Friday, January 3, 2014

Venus closing in on inferior conjunction

Venus de Milo
Venus (the planet, not the goddess of love) is closing in on inferior conjunction - the point when it lies directly between Earth and the Sun in its orbit.  Inferior conjunction will take place on Sat, 11 Jan 2014 at 05:19 MST (12:19 UT).

Because Venus orbits between the Earth and the Sun, it moves through phases of illumination just like our Moon.  As Venus is now 8 days from inferior conjunction, only a very thin crescent is illuminated.  Below is a stack of 500 frames from an avi file of Venus I captured this afternoon through my TEC 140.  I may have overdone the processing a little as the extreme tips of Venus seem to have been lost, but either way you can appreciate how thin the crescent is.

Currently, Venus is nearly at its largest apparent size, with a diameter of 61.08 arcseconds and is a beacon of light shining at magnitude -4.26, making it far and away the brightest object in the evening sky.  In a nice coincidence of numbers, it is 2.3 light minutes away, and is also 2.3% illuminated.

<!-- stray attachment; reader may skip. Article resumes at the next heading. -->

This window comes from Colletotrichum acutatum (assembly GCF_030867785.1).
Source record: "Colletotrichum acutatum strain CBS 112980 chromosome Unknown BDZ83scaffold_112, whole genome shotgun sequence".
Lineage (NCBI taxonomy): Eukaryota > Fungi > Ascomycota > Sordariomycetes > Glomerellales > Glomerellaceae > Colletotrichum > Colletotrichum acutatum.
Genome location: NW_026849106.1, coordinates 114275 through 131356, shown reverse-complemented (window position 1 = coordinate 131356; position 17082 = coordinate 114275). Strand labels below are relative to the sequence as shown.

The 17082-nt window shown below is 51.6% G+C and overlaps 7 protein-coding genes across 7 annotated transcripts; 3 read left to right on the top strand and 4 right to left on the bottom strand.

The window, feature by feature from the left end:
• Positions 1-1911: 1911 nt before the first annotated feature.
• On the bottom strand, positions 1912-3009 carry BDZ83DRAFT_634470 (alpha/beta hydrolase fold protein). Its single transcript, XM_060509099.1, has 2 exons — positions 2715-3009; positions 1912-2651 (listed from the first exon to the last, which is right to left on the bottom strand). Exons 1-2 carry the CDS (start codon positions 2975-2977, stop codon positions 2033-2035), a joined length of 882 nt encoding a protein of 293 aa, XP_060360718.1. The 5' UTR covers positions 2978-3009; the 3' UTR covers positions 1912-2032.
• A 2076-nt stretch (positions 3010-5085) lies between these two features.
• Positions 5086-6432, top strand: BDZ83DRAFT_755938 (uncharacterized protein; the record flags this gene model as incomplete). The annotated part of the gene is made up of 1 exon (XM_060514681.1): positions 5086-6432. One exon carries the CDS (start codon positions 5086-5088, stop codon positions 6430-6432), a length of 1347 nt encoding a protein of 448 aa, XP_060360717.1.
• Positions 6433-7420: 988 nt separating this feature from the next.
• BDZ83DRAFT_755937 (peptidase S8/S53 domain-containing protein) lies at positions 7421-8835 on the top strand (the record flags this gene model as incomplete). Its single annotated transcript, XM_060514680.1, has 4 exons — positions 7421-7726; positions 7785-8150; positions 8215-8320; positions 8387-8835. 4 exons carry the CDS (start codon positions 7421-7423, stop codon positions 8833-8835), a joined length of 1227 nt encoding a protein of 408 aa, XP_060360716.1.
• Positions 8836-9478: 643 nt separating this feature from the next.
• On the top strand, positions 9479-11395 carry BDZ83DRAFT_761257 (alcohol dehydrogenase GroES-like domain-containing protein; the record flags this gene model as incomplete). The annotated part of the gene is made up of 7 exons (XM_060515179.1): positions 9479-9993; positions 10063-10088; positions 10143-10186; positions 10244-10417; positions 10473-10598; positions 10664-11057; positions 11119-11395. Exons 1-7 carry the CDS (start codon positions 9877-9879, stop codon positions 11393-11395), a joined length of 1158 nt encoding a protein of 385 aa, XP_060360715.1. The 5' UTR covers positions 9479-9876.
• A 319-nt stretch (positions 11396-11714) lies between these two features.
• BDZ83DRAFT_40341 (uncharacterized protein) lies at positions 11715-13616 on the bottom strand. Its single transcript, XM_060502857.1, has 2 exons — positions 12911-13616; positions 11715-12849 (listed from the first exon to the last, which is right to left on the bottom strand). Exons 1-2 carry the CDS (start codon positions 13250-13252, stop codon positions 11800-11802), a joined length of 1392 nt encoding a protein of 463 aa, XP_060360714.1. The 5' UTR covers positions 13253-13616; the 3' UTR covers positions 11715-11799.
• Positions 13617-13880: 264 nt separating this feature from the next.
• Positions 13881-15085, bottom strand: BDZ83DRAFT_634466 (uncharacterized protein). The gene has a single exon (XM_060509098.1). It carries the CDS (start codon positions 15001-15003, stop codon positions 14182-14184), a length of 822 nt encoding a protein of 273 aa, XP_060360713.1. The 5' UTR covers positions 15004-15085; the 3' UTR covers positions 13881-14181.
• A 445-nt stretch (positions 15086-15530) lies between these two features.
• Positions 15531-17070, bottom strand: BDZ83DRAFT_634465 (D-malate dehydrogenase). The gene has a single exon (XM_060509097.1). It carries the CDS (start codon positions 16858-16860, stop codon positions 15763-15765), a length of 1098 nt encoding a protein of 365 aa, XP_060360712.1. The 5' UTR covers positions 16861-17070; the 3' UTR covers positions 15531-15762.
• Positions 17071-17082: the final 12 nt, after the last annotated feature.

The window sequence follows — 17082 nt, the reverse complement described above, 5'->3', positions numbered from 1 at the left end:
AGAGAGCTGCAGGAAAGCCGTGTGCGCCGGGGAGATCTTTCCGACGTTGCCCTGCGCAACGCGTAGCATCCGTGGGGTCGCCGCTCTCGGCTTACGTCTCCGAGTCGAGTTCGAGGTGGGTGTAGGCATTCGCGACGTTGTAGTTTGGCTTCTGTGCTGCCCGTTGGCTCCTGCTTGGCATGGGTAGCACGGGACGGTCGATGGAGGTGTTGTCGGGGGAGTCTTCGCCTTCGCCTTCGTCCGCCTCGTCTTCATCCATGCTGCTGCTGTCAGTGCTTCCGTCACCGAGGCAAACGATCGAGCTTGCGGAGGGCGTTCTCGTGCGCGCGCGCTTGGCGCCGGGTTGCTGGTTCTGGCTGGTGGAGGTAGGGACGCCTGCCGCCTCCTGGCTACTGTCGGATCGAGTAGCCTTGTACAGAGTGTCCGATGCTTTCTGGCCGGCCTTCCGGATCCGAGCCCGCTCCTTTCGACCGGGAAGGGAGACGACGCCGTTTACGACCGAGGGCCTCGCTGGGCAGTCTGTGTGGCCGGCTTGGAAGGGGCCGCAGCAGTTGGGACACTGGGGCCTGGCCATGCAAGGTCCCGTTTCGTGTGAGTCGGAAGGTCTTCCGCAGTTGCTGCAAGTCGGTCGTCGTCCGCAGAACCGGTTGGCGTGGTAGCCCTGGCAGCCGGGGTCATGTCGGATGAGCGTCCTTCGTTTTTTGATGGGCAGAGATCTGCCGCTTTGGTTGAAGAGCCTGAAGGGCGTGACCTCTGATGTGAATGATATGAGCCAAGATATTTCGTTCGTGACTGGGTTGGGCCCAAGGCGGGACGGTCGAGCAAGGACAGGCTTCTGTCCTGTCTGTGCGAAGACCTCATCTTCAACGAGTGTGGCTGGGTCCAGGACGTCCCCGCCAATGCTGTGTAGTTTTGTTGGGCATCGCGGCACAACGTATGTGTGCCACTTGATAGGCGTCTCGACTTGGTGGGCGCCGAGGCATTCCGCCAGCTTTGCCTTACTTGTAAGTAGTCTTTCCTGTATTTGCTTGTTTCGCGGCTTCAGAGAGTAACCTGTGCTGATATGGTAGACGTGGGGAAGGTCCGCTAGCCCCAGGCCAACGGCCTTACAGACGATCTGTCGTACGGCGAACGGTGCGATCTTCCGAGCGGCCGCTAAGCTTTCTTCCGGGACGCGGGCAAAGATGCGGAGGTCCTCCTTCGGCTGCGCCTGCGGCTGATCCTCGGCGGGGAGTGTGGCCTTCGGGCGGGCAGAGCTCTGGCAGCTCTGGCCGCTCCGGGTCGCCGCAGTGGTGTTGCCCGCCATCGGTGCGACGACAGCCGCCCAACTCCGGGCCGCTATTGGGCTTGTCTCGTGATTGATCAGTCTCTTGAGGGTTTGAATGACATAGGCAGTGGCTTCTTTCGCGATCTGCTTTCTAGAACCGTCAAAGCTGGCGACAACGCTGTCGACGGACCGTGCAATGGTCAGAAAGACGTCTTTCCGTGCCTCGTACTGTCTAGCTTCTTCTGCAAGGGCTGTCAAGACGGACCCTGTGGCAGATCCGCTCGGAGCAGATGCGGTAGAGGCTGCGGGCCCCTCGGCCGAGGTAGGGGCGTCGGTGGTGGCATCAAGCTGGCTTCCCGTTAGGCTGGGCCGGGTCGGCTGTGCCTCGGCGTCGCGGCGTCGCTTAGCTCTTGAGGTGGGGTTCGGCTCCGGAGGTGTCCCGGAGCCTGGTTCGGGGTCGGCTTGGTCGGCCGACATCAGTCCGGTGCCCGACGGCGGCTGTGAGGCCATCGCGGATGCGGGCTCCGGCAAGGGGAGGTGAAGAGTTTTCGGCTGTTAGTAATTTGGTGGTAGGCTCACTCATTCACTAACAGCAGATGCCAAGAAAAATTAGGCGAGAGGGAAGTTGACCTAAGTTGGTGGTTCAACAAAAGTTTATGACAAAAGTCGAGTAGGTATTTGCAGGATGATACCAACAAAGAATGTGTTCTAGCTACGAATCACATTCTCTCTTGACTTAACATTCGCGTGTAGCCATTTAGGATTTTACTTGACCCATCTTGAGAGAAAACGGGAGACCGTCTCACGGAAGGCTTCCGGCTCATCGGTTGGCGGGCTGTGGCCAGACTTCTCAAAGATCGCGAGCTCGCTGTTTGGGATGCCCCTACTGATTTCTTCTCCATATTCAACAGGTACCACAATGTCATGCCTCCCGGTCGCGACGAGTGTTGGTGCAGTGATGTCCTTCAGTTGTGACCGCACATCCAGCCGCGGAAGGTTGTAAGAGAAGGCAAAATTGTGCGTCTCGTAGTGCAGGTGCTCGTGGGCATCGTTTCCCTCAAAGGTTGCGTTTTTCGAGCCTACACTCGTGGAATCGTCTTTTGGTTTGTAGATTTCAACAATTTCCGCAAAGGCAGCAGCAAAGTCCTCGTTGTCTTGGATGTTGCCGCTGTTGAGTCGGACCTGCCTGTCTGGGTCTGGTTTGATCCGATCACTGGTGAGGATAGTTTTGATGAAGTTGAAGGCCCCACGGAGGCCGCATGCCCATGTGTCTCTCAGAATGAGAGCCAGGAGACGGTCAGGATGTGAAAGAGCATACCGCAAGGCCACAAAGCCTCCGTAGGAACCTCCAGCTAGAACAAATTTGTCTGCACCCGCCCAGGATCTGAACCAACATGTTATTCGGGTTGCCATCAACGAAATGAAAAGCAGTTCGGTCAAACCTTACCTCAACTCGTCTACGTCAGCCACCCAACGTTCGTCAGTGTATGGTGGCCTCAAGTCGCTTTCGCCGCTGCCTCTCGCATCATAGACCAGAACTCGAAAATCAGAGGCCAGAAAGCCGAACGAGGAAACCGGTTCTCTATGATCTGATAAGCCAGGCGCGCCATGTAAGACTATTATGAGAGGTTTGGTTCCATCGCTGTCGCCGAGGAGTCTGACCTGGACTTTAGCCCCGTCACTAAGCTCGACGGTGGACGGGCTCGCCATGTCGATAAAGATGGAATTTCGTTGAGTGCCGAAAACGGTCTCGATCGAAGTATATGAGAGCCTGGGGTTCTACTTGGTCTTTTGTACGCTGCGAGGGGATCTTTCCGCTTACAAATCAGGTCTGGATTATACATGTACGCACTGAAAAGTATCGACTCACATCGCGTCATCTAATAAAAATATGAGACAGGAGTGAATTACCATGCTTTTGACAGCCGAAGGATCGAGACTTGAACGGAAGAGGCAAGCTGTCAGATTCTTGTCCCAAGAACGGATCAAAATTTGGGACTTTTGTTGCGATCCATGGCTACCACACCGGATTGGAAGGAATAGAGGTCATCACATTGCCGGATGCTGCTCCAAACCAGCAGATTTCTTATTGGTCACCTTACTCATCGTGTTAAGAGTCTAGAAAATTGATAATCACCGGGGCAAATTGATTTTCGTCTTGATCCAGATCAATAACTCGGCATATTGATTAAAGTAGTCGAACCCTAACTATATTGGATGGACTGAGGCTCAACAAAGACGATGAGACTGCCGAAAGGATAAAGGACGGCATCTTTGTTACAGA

Of course, Venus' orbit is tilted with respect to Earth's orbit and as a result it will not appear to transit across the face of the Sun as it did in June of 2012. From our vantage point on the Earth, Venus will pass within a 5 degrees of the Sun and will be lost in its glare. Venus will also pass perigee (the time when it is physically closest to the Earth) within a few days of inferior conjunction. It will move to within a distance of 0.27 Astronomical Units (AU) from the Earth, which is approximately six times closer to Earth than at superior conjunction (when Venus is on the far side of the Sun).  If it could be observed, it would measure 62.7 arcseconds in diameter, which is approximately 50% larger than Jupiter, yet it would not be illuminated at all! As Venus moves past inferior conjunction, it will once again become a morning object over the next few weeks.

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